Oh, and the Nucleus 7 uses Apple’s location technology to implement Find My processor, which will be useful for implanted kids to locate units after they’ve been shaken. lay on the playground.
Although Cochlear – according to Jan Janssen Senior Vice President of Research and Development, has about half the implantable device market – is the first company to use the system, Apple will provide the technology for free. Qualified manufacturers. For now, it’s the only alternative, as Google, which has Android operating system as its main competitor to Apple’s mobile operating system, says its accessibility team’s hearing efforts. So far the focus is on annotations. The company says hearing aid support is on the way, but there’s no time to go public yet.
Medical technology integration Apple’s like is an obvious boon for those in need of hearing aid. But I was fascinated by some observations that Dr. Biever, an audiologist who has worked with hearing loss patients for two decades, shared with me. She says that with this system, the patient has the ability to control their acoustic environment in a way that people with good hearing cannot – to the point of sometimes being jealous. How great is it to listen to a song that no one in the room can hear? “When I was in the loudest rooms and made a call on my iPhone, I couldn’t hold my phone to my ear and make a call,” she said. “But my receiver can do this.”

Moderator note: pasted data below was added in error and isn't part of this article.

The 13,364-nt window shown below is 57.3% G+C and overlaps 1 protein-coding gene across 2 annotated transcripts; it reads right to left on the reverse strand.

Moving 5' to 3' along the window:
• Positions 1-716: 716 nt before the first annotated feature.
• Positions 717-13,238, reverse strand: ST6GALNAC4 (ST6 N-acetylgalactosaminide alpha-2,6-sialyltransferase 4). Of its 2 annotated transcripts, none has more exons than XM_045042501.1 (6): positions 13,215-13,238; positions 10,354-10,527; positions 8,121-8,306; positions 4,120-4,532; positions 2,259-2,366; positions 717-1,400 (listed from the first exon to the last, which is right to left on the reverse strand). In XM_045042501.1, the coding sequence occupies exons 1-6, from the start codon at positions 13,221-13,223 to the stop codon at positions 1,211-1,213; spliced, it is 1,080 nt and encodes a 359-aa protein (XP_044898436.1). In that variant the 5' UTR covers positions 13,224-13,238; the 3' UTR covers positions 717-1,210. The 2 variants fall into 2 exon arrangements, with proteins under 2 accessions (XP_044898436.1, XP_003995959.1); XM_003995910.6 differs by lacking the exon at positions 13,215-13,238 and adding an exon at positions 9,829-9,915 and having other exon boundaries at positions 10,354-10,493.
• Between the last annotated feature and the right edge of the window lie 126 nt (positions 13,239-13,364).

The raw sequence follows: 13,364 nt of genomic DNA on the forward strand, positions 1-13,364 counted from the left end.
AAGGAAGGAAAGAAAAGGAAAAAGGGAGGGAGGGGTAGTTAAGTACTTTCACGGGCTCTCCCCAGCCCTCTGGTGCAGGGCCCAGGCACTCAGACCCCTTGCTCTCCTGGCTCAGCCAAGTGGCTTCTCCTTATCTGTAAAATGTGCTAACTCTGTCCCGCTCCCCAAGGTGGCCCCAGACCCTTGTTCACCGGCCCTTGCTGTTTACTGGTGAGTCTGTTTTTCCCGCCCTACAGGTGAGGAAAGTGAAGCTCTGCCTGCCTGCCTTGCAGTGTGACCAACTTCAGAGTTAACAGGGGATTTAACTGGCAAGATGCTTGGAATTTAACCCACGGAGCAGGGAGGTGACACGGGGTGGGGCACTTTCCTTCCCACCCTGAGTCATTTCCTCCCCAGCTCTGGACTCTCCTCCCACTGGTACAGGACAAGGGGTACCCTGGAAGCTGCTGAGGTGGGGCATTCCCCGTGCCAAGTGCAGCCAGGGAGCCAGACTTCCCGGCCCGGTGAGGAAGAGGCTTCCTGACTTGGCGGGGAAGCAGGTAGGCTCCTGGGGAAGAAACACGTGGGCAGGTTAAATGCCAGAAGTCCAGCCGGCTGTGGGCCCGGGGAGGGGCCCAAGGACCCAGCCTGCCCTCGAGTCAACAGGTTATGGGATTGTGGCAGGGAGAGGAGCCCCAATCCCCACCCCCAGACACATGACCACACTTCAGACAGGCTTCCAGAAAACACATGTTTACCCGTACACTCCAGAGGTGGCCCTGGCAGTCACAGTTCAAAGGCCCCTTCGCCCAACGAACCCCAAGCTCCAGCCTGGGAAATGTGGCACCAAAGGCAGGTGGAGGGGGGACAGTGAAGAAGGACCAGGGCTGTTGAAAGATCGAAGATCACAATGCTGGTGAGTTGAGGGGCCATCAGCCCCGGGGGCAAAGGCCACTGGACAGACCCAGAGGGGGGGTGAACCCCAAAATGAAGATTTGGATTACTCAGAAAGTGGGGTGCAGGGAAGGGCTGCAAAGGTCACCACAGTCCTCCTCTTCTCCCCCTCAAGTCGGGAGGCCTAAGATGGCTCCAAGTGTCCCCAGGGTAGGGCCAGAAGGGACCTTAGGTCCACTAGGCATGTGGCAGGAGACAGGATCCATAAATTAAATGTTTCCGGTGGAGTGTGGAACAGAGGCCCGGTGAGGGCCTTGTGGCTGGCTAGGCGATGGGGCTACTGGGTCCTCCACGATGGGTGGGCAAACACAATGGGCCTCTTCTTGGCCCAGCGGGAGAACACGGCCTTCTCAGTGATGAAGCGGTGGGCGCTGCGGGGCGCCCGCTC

This paradox reminds me of the approach I am seeing in early commercial attempts to develop brain-machine interfaces: focusing initially on people with cognitive challenges with a long-term goal of Energy boosting for everyone’s brain. We were a sort of cyborgs, collaborating depending on palm-sized sheets of glass and silicon that we carry in our pockets and purses. In the next few decades they may be integrated under the skin.
I’m not suggesting that we can all undergo surgery to use the tools Apple has developed. But I do see a future where our senses are intensified less invasive. Pulling out a smartphone to fine-tune a person’s audio environment (or even send vibrations to an iPhone’s brain-controlled legacy device) can one day be as common as tuning bass and treble on a stereo system.
For now, Apple’s new technology and implants are more than enough for Mathias Bahnmueller. Before the surgery, Bahnmueller had a hearing difficulty that was hindering his work – he couldn’t follow presentations at board meetings, for example. They also cut him off from his loved ones. He would ask his 10 year old daughter to repeat what she said, and when she replied, “Never mind, it doesn’t matter”, he would be very disappointed.
Now that he has the implant, he can hear his daughter speak for the first time. Using his new device, he listens to the audiobook streamed directly to his skull. And when he recently went to a loud pub on the night of his wife’s date, he pulled out his phone, changed the settings, and focused only on what she said.
Everyone else there probably shouted to be heard. But the transplant guy could hear his wife’s voice very clearly.
iPhone, your phone